California Governor Gavin Newsom revived plans to construct the controversial Delta tunnel water project. On Wednesday, the state unveiled a downsized version of the original proposal.
The new plan now comes after three years of little public activity. In the released blueprint termed Delta Conveyance, a 45-mile tunnel will be dug. It will divert water from the Sacramento River through the Sacramento-San Joaquin Delta to farms and cities across the state. The blueprint outlines the expected environmental impact. This Environmental Impact Assessment Report is key in securing approvals for the project.
Proponents of the downsized version say that a single tunnel running parallel to Interstate 5 will create fewer disruptions. Further, they also say that it will be simple to put up than the initial twin-tunnel proposal by Governor Jerry Brown. Newsom scrapped the twin tunnel project immediately after taking office in 2019 and directed officials to start working on a plan that would lower the project’s footprint.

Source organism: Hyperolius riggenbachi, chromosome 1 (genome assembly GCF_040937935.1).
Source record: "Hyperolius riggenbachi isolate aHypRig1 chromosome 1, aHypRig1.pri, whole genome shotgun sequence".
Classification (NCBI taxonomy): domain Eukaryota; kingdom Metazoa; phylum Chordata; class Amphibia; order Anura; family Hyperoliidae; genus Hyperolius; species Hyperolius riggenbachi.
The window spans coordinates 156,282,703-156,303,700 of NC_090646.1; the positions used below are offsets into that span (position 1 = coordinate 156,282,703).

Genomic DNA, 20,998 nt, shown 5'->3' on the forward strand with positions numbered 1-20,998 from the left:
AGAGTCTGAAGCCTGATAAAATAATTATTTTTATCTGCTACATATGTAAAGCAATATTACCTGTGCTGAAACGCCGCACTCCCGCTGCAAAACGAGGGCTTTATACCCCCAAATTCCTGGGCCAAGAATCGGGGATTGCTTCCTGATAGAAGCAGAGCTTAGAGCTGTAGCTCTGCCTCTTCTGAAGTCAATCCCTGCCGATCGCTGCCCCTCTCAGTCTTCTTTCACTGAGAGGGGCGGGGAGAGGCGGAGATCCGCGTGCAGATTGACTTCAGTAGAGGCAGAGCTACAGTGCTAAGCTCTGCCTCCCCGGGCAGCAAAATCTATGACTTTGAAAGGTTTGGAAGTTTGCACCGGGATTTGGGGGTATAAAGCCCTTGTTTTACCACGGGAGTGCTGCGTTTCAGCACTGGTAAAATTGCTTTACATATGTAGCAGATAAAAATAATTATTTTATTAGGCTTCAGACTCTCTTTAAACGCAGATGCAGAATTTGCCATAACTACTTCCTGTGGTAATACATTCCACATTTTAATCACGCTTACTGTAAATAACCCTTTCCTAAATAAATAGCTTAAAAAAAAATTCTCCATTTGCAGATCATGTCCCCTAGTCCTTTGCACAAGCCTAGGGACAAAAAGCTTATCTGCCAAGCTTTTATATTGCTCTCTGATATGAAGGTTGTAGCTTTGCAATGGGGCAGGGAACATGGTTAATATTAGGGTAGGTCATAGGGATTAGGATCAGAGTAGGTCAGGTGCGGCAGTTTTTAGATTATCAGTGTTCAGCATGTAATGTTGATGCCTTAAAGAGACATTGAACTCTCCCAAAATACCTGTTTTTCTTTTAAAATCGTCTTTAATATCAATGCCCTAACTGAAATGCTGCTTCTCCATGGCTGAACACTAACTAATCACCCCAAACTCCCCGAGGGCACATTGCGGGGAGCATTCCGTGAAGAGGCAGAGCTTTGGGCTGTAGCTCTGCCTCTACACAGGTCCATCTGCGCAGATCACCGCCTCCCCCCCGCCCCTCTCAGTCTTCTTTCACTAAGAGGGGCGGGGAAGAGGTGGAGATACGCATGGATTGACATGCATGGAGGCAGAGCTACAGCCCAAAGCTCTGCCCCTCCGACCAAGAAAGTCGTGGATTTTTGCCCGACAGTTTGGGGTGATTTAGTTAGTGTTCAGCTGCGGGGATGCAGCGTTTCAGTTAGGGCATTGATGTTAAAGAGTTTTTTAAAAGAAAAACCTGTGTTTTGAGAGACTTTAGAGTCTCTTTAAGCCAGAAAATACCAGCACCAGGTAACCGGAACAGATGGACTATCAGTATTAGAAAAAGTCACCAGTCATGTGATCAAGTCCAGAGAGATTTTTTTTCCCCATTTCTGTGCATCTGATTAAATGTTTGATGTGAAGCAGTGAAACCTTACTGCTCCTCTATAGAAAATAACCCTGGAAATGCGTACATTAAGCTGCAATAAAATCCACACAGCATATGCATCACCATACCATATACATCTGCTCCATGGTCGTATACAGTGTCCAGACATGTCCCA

While Newsom’s directive might have delayed the project, it has not changed much about its impact. What is being proposed now is similar to what Brown had in mind. In essence, they both cite the necessity of the project to deal with California’s unreliable water supply issues. Further, some experts say that it will reduce the harm the current system inflicts on the ecosystem.
Some of the problems that the project faced have been from conservationists and Indigenous communities. According to Doug Obegi, a lawyer with the Natural Resources Defense Council, such a project would cause far worse ecological problems. The Delta Counties Coalition, on the other hand, termed the revival of the project another ”deficient and flawed tunnel plan.” They say that it would do little to improve the water supply across the state.
Even so, the project will not start until 2028.
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